At 9 pm of all the nights and in any season of the year I noticed, the two stars at the end of Dipper's bowl point towards Polaris, the North Star. All the stars in the sky, the Sun included, circle the celestial poles, and for my lifetime Polaris stayed within a degree of the true North Celestial Pole (The farther North I went, the more stars I can see, because the horizon in the US is farther south, see Figure). Polaris is the brightest star of another constellation, Ursa Minor or the Little Bear. This Little Dipper is bent back, resembling a spoon bent by a child. Except for Polaris itself and the two stars at the end of the bowl, the Little Dipper's stars are faint.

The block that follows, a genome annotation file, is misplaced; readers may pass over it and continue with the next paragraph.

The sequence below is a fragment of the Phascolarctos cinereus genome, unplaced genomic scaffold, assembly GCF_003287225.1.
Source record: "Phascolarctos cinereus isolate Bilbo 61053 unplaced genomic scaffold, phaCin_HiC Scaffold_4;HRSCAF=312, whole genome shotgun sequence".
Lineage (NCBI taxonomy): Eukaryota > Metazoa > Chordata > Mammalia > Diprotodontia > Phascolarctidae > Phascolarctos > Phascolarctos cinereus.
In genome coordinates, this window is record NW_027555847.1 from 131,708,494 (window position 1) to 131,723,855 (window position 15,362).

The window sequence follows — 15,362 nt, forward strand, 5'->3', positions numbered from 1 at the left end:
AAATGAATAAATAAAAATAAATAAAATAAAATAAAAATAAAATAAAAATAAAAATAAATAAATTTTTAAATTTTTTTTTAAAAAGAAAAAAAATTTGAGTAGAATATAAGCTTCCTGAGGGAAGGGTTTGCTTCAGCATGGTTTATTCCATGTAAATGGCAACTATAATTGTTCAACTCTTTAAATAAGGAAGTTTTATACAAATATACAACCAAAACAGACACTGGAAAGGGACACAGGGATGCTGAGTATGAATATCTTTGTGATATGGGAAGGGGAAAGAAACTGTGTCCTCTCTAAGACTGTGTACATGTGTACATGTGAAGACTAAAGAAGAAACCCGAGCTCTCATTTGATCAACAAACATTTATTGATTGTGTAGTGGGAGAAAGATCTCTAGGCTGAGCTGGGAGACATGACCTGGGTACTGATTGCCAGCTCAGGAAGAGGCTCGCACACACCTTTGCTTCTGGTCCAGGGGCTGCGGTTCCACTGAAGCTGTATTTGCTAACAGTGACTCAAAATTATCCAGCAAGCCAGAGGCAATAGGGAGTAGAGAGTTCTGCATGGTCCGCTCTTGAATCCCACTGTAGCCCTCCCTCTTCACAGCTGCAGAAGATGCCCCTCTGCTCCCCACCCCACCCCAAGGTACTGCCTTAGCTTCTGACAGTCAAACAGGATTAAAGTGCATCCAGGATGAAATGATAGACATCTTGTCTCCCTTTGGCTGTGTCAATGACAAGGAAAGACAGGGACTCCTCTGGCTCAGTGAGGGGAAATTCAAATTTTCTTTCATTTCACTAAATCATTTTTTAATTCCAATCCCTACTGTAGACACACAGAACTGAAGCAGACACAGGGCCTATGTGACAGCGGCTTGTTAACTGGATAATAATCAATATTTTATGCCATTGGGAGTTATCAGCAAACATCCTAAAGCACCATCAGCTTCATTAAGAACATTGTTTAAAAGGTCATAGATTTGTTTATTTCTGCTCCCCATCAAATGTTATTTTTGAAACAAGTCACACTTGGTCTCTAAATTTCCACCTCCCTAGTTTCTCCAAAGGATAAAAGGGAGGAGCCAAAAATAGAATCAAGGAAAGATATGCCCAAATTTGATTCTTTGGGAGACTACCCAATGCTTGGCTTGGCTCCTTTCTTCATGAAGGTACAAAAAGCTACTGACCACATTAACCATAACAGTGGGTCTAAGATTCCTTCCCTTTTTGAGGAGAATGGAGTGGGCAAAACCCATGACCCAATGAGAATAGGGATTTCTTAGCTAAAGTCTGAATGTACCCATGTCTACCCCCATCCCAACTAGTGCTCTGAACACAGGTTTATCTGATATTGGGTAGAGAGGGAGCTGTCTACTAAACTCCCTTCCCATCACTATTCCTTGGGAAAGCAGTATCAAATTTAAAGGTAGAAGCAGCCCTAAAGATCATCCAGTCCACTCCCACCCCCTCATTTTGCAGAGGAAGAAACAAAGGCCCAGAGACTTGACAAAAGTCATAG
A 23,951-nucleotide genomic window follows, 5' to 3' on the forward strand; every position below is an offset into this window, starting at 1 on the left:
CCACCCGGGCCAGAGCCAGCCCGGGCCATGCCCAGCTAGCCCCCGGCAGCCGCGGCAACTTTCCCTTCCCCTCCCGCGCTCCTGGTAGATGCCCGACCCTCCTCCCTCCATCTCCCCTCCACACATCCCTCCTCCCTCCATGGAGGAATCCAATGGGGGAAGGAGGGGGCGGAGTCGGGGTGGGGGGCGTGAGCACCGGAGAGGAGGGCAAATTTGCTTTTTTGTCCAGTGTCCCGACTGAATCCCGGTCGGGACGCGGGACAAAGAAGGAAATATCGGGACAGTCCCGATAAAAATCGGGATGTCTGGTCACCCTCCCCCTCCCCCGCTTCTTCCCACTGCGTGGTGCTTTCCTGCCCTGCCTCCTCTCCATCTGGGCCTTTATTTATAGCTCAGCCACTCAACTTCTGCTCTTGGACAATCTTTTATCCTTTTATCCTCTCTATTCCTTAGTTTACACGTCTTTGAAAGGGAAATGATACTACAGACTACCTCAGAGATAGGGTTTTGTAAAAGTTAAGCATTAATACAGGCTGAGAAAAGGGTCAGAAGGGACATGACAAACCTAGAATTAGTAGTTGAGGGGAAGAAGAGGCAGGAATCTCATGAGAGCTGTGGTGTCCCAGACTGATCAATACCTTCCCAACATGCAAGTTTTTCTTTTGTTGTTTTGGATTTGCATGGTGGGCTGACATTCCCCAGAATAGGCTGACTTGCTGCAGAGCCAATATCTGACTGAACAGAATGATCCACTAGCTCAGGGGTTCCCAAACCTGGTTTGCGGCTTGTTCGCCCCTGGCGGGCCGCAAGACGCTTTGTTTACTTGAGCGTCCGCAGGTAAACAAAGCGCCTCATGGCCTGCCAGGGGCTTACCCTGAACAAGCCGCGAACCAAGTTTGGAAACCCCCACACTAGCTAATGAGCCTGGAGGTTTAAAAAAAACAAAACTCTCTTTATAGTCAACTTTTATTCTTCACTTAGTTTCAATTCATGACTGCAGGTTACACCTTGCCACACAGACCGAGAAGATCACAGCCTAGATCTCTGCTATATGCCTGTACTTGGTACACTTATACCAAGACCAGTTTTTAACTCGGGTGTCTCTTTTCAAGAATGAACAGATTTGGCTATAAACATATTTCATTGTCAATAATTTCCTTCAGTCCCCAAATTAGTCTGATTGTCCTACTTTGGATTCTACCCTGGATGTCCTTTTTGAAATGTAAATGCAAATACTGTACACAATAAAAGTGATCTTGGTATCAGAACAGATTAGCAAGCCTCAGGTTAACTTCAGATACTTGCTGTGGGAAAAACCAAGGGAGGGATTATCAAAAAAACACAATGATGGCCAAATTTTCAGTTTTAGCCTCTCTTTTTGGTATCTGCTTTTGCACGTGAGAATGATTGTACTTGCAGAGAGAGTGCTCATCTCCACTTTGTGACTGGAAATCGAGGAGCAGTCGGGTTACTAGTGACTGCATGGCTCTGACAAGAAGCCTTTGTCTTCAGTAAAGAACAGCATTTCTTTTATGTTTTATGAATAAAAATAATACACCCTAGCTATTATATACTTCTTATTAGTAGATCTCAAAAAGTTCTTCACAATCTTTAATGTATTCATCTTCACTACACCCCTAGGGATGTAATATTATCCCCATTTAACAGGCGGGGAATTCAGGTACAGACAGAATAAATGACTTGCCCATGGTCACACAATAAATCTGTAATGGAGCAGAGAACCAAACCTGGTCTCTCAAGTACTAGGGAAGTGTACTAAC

I used the Big Dipper to locate several nearby groups at 9 pm. I live in Tucson in Southeast, and when I tried the handle, which curves, like an arc of a circle, to the Northeast. I started by joining the stars of the handle with an imaginary curved line, and 'arc' to Arcturus, a bright yellow-orange star in the constellation of Bootes. Although this constellation is known mythologically as the Herdsman, on the other hand, I found it really easy to spot as a "kite". Once I have seen Arcturus, I kept my curved line moving in the same direction, for further along I found Spica, a bright bluish star that is at the head of Virgo and Virgin. Next, I drew a line from Gamma in the bowl through Eta, the end star of the handle, and continued across most of the summer sky towards Antares in Scorpius. In January to present 2011, I joined the two stars at the end of the handle, Eta and Zeta, and continued above the bowl to Capbella. This will bring me back to spring, when I also can use the Dipper in a different way.